National Security Agency headquarters, Fort Meade, Maryland

The Secret Sentry

By James Bamford
The New York Review of Books, November 5, 2009

Edited by Andy Ross

The Secret Sentry
The Untold History of the National Security Agency
By Matthew M. Aid

On a remote edge of Utah's arid high desert, construction workers are preparing to build a library. This library is a $2 billion structure that will be one-third larger than the US Capitol and will use as much electricity as every house in Salt Lake City combined.

This library is being built by the National Security Agency. The building will house trillions of phone calls, e-mail messages, and data trails of web searches, parking receipts, bookstore visits, and other digital litter. Lacking adequate space and power at its city-sized Fort Meade, Maryland, headquarters, the NSA is also completing work on another data archive, this one in San Antonio, Texas, which will be nearly the size of the Alamodome. Once stored in these libraries, the data will be analyzed by powerful supercomputers running complex analytic programs.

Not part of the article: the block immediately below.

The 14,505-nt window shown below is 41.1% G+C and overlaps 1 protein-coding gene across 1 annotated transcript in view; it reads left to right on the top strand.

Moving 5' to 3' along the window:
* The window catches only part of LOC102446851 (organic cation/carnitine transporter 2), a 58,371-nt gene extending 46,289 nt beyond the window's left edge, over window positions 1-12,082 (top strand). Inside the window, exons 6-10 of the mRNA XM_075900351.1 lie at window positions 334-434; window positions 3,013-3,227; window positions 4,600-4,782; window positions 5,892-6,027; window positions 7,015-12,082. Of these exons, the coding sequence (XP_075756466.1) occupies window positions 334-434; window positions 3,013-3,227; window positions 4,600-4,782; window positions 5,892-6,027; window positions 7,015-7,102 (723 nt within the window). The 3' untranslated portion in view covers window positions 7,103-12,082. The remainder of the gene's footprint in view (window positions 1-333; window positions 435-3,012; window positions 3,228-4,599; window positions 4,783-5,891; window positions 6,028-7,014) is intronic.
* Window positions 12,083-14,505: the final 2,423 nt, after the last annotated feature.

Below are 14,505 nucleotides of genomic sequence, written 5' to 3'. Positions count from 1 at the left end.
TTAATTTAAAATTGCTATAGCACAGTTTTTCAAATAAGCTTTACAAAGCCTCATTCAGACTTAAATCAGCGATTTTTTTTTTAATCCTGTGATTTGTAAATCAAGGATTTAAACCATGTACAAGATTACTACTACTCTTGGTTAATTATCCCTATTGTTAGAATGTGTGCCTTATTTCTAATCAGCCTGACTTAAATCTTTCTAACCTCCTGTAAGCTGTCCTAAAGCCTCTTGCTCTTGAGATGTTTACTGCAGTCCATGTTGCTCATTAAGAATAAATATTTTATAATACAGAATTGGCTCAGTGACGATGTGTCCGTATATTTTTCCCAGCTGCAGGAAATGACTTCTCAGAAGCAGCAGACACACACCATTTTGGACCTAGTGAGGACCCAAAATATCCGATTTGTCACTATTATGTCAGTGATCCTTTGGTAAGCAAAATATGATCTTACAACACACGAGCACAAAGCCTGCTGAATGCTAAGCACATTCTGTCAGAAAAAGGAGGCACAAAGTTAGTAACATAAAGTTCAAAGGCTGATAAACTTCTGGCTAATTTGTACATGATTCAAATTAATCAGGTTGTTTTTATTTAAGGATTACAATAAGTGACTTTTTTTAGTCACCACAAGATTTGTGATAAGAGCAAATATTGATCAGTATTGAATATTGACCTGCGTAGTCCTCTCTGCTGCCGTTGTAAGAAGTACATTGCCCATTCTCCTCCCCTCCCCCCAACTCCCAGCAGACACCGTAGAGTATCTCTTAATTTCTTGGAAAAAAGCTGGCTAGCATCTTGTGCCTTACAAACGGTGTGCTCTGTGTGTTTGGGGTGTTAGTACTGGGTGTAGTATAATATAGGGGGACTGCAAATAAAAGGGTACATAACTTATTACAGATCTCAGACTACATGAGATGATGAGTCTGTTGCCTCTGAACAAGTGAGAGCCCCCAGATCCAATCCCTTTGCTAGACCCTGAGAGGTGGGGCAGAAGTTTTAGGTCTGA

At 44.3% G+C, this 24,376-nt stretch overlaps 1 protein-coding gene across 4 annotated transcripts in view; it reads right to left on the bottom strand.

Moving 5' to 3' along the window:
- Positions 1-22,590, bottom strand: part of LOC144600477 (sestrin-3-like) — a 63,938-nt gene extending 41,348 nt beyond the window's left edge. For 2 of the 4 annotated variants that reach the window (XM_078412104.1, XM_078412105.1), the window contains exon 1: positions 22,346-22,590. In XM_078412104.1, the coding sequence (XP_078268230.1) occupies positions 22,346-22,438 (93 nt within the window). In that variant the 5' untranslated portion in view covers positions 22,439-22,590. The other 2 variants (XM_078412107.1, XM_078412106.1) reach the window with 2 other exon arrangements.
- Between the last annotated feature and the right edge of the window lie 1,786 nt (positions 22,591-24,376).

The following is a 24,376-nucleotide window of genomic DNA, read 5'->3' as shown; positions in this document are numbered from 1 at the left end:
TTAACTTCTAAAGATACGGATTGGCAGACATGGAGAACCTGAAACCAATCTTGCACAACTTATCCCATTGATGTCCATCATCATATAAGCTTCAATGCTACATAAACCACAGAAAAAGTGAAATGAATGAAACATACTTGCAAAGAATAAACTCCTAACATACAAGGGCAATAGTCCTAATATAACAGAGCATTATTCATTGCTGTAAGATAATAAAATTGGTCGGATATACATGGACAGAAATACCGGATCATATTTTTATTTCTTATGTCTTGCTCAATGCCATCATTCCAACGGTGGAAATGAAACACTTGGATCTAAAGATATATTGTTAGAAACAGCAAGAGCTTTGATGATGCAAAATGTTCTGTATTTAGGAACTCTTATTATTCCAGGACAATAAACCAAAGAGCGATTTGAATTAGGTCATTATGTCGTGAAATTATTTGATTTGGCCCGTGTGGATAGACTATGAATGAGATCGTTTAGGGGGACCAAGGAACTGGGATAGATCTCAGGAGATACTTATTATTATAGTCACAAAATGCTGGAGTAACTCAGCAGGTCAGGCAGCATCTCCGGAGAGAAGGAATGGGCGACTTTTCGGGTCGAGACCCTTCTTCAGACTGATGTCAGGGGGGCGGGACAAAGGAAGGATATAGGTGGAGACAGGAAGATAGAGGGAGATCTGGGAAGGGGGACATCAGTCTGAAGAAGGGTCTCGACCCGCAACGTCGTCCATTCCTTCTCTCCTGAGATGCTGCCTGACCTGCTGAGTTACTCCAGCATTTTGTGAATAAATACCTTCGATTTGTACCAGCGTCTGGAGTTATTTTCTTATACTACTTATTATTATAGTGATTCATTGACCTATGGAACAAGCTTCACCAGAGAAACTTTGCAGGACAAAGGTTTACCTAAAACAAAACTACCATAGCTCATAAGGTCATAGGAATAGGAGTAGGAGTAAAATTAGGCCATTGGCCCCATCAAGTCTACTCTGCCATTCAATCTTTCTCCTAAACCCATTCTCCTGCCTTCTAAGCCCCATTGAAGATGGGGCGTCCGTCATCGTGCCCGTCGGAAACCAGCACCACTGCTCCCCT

In the near decade since 9/11, the tectonic plates beneath the American intelligence community have undergone a seismic shift. The new director of the NSA is in charge of an organization three times the size of the CIA and empowered in 2008 by Congress to spy on Americans to an unprecedented degree. He was recently named to head the new Cyber Command, which also places him in charge of the nation's growing force of cyber warriors.

Wasting no time, the agency has launched a building boom, doubling the size of its headquarters, expanding its listening posts, and constructing enormous data factories. The new centers in Utah, Texas, and possibly elsewhere will likely become the centralized repositories for the data intercepted by the NSA.

Matthew M. Aid has been after the NSA's secrets for a very long time. As a sergeant and Russian linguist in the NSA's Air Force branch, he was court-martialed, thrown into prison, and slapped with a bad conduct discharge for making off with a stash of NSA documents stamped Top Secret Codeword. He now reads the NSA's secrets legally, through the front door of the National Archives.